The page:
inflammatory-bowel-disease     indigestion     indigestion     home

bowel syndrome

On A Mission of Contributing to Your Knowledge About
Inflammatory Bowel Symptoms & Cures...



How is Inflammatory Bowel Disease Diagnosed?

If you think you have inflammatory bowel disease (IBD), talk to your doctor. She or he will use your health history, a physical exam, and different tests to figure out if you have IBD and, if so, which type.

Tests used to diagnose IBD include:

It often takes awhile for doctors to diagnose IBD. This is because IBD symptoms vary and are similar to those of many other problems.

Can I do Anything to Avoid getting Inflammatory Bowel Disease?

Since doctors don't know what causes inflammatory bowel disease, there is no proven way to prevent it.

Treatments for Inflammatory Bowel Disease

Treatments for inflammatory bowel disease (IBD) may include:

If you have IBD, your treatment will depend on:

Most people with IBD take medicine to control their symptoms. If medicines cannot control their disease, some people will need surgery.

Medicines used to treat Inflammatory Bowel Disease

Medicines for treating inflammatory bowel disease (IBD) reduce the inflammation, relieve symptoms, and prevent flare-ups. Every patient is different. What may work for one person with IBD may not work for another. You may need to try several different medicines before you find one or more that work best for you. You should keep track of how well the drugs are working, any side effects, and report all details to your doctor. The following kinds of medicines are used to treat IBD:

Aminosalicylates

Most people with mild to moderate cases of IBD are first treated with medicines called aminosalicylates. They are given as pills, through an enema, or in a suppository, depending on which part of the digestive tract is inflamed. Possible side effects include nausea, vomiting, heartburn, diarrhea, and headache.

Corticosteroids

Corticosteroids are powerful and fast-acting drugs that suppress the immune system. They are given for short periods of time to treat IBD flare-ups. They are not given long-term because of possible serious side-effects. Side effects may include increased risk of infection, bone loss, diabetes, and high blood pressure. Corticosteroids are usually taken as pills. But for people who do not respond to the pills, they may be given through an enema, in a suppository, or injected into the blood.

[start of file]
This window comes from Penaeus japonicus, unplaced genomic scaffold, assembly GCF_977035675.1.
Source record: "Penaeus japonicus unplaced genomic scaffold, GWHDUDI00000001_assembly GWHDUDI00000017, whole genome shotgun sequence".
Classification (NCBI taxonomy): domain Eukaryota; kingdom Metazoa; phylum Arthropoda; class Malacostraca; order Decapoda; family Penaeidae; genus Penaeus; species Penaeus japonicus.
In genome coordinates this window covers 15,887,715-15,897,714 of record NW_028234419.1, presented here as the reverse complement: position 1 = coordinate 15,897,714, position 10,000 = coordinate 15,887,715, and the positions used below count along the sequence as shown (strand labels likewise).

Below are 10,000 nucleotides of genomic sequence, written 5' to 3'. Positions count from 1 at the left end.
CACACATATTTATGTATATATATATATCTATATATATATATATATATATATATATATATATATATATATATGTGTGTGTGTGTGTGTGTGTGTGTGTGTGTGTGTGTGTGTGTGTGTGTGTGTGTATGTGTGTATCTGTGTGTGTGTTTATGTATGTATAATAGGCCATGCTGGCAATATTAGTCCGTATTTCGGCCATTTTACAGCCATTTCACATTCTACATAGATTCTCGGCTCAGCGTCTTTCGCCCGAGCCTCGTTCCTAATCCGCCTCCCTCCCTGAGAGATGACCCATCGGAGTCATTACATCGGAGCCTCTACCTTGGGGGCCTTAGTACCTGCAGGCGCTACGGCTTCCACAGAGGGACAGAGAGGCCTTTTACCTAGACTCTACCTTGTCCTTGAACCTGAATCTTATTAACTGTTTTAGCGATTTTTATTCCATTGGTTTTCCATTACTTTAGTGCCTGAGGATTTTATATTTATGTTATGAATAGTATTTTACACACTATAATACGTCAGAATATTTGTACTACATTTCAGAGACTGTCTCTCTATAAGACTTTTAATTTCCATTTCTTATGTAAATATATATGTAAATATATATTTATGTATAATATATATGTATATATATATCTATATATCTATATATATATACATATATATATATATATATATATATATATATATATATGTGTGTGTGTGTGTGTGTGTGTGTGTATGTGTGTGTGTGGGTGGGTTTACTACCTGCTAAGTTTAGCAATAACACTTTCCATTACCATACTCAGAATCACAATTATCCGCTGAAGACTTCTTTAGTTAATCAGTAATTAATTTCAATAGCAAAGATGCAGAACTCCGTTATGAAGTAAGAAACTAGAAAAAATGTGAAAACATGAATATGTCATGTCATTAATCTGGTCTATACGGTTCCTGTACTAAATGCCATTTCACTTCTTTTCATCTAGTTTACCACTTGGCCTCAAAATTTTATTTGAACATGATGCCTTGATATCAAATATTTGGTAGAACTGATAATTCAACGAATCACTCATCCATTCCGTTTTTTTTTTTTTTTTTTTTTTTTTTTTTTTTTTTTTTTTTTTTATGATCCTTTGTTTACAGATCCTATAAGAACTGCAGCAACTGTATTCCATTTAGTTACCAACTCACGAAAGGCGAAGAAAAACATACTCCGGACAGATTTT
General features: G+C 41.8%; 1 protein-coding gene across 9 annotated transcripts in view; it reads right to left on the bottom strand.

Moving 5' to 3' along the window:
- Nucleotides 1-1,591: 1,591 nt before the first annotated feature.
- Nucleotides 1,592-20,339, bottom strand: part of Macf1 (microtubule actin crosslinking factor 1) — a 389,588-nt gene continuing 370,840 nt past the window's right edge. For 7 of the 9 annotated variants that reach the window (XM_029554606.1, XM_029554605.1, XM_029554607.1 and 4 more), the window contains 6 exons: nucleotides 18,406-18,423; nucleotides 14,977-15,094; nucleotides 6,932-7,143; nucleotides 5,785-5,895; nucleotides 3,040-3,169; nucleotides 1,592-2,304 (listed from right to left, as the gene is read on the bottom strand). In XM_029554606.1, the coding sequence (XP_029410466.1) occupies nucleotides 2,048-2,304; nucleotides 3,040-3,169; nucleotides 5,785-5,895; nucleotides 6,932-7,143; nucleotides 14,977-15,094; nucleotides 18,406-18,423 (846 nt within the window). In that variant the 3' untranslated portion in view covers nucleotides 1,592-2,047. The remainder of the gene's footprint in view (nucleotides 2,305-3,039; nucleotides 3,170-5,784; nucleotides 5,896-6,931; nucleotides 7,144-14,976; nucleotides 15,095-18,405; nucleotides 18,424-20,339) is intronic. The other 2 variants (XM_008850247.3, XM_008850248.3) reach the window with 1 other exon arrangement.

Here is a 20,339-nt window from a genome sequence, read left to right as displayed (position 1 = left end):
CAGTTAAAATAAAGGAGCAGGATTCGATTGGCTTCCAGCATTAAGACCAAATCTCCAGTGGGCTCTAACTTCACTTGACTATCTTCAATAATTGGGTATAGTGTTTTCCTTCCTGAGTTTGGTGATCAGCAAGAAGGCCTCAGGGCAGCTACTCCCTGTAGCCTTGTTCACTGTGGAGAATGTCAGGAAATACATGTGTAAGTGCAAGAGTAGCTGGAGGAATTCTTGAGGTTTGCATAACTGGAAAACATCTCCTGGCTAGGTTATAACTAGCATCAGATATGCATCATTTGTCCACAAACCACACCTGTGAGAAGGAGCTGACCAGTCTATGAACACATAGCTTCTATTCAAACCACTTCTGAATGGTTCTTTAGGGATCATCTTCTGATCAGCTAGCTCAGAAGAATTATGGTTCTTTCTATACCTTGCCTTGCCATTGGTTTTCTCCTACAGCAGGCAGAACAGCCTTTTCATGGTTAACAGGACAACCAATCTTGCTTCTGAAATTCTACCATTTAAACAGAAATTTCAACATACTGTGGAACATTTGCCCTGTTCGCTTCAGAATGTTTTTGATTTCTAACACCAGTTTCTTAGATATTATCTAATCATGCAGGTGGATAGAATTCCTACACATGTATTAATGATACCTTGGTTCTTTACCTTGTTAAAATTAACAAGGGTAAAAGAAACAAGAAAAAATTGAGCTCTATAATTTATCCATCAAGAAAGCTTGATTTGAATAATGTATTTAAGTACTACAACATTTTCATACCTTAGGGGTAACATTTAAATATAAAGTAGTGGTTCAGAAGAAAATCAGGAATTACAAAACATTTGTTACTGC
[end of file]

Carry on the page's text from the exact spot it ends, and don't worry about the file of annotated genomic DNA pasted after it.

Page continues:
Immunomodulators

Like corticosteroids, immunomodulators suppress the immune system. They can take a long time to work (as much as 6 months for full effect). But, unlike corticosteroids, they can be taken long-term to prevent relapse. They are often given along with corticosteroids. As the disease is brought under control and the immunomodulator starts working, the corticosteroid dose is slowly reduced. Like corticosteroids, these medicines may raise the risk of infection. Other side effects are uncommon but may include nausea, vomiting, and headache. Immunomodulators are usually taken as pills, but some are injected.

Biologic Therapies

Biologic therapies are proteins that block substances in the body that help cause inflammation. Biologics used to treat IBD block a substance called tumor necrosis factor alpha (TNF-alpha). Anti-TNF-alpha therapies have been used for years to treat Crohn’s disease and are now being used for ulcerative colitis. Blocking TNF-alpha can reduce inflammation, which can improve the symptoms of IBD. Anti-TNF-alpha therapies like infliximab, adalimumab, and certolizumab are used to treat people with moderate to severe IBD when other therapies don't work. Infliximab has also been used to treat people with Crohn's disease who have open, draining fistulas.

Infliximab is given intravenously, which means it goes into the vein by a doctor or nurse. But adalimumab and certolizumab can be taken at home by injecting under the skin.

These therapies may lower your body’s ability to fight diseases. This can raise your chances of having a serious, or even life-threatening infection. Other side effects may include stomach pain, rash, and nausea.

Antibiotics

Antibiotics are used to treat people with Crohn's disease but are usually not given to people with ulcerative colitis. Antibiotics can reduce bacterial growth in the small intestine caused by stricture, fistulas, or surgery. Experts think that antibiotics may also help by suppressing the immune system.

Antibiotics are usually taken as pills. Side effects may include nausea, vomiting, and diarrhea. Long-term use of one type of antibiotic can cause tingling of the hands and feet. If you develop this side effect, tell your doctor right away. The medicine should be stopped and not restarted.

Other Treatments

Drugs that relieve diarrhea and pain are sometimes used to treat IBD symptoms. But it is important to talk with your doctor before taking any over-the-counter drugs. Some can make your symptoms worse.

Patients who are dehydrated because of diarrhea may be treated with fluids and minerals. People with Crohn's disease are sometimes given nutritional supplements.